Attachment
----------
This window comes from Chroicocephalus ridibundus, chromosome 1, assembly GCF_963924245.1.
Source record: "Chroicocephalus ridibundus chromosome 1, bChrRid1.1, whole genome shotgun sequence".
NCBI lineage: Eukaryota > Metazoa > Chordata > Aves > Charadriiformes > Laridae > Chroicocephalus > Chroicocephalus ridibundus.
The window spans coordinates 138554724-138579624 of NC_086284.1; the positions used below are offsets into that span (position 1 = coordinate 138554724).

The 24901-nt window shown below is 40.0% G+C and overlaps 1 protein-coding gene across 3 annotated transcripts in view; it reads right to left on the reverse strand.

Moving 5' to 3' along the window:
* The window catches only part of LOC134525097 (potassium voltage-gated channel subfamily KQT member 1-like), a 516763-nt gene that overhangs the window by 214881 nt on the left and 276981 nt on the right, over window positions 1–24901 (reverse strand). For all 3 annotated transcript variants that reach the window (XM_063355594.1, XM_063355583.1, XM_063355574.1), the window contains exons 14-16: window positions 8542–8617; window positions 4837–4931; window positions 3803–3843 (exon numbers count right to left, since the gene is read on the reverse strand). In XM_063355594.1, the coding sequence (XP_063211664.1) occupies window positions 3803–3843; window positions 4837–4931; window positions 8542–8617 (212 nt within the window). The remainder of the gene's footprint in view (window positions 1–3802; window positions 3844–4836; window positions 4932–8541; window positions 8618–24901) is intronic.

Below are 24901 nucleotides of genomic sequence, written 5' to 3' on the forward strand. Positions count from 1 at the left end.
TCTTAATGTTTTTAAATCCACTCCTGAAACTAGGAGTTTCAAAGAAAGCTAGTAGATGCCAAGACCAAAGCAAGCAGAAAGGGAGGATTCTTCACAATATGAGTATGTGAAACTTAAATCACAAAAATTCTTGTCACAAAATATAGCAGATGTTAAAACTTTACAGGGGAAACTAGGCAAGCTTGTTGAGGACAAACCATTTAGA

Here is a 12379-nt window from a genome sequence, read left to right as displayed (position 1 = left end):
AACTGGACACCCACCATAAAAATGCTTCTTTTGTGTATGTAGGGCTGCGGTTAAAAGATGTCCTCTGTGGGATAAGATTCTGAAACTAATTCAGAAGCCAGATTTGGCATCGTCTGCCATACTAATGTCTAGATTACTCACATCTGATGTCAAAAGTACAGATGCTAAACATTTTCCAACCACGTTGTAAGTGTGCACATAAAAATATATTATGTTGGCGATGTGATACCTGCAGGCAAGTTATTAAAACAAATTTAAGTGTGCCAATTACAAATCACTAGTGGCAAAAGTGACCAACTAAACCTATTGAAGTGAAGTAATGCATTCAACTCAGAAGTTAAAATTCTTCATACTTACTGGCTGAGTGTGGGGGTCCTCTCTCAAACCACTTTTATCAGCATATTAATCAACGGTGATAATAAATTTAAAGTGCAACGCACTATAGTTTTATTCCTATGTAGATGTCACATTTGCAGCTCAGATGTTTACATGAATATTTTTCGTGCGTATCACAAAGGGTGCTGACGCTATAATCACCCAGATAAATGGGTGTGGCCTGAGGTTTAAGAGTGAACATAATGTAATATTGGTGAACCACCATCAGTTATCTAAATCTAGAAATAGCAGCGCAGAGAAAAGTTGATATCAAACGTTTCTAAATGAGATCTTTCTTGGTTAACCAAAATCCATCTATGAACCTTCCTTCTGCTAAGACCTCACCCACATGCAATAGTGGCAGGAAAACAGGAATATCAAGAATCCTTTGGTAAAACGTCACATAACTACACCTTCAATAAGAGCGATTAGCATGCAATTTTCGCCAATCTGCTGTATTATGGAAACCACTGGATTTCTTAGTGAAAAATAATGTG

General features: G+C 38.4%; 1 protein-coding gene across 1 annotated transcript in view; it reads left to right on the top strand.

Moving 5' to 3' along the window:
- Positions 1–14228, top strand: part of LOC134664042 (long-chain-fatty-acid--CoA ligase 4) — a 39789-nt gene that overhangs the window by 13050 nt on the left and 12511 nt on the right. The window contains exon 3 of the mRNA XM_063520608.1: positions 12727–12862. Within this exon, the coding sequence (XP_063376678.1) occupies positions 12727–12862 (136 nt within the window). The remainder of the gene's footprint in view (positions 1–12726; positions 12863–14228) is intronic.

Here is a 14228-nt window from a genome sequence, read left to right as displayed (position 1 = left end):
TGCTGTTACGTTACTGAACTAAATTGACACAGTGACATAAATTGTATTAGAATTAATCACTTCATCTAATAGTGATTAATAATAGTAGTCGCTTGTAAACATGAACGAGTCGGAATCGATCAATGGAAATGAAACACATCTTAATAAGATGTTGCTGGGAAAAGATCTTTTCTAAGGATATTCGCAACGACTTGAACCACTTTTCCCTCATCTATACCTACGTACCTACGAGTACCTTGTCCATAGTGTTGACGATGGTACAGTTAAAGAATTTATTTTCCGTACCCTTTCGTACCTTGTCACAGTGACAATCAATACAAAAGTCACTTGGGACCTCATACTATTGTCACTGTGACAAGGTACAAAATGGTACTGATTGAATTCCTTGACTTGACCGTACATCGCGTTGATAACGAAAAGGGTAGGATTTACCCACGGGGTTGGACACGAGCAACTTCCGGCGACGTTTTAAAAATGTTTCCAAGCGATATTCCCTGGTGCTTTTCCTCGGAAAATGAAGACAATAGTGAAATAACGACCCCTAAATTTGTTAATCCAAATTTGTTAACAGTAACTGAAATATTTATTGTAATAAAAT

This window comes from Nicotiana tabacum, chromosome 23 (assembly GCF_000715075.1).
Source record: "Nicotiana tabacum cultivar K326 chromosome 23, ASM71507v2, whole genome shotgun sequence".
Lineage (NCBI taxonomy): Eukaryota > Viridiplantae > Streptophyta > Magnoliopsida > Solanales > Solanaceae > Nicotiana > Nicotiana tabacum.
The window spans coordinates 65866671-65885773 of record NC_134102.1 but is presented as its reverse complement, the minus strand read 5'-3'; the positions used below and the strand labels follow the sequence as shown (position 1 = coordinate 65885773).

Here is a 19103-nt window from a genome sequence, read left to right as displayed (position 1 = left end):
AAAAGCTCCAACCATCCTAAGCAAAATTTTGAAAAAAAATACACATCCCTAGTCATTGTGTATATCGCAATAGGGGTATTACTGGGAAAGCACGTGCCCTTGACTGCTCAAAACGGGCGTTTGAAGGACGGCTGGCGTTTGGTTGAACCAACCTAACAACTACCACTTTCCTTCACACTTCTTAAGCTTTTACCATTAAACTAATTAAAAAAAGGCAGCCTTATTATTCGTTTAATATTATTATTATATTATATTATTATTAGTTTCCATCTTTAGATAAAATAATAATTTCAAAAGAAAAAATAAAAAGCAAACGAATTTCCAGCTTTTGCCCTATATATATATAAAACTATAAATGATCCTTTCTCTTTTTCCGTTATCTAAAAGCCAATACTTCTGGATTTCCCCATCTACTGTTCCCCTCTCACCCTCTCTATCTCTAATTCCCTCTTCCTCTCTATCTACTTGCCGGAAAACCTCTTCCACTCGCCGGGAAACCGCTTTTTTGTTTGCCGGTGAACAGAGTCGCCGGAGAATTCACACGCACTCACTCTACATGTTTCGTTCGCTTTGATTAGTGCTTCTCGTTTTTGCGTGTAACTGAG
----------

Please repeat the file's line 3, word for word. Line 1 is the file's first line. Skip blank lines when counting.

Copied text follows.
NCBI lineage: Eukaryota > Metazoa > Chordata > Aves > Charadriiformes > Laridae > Chroicocephalus > Chroicocephalus ridibundus.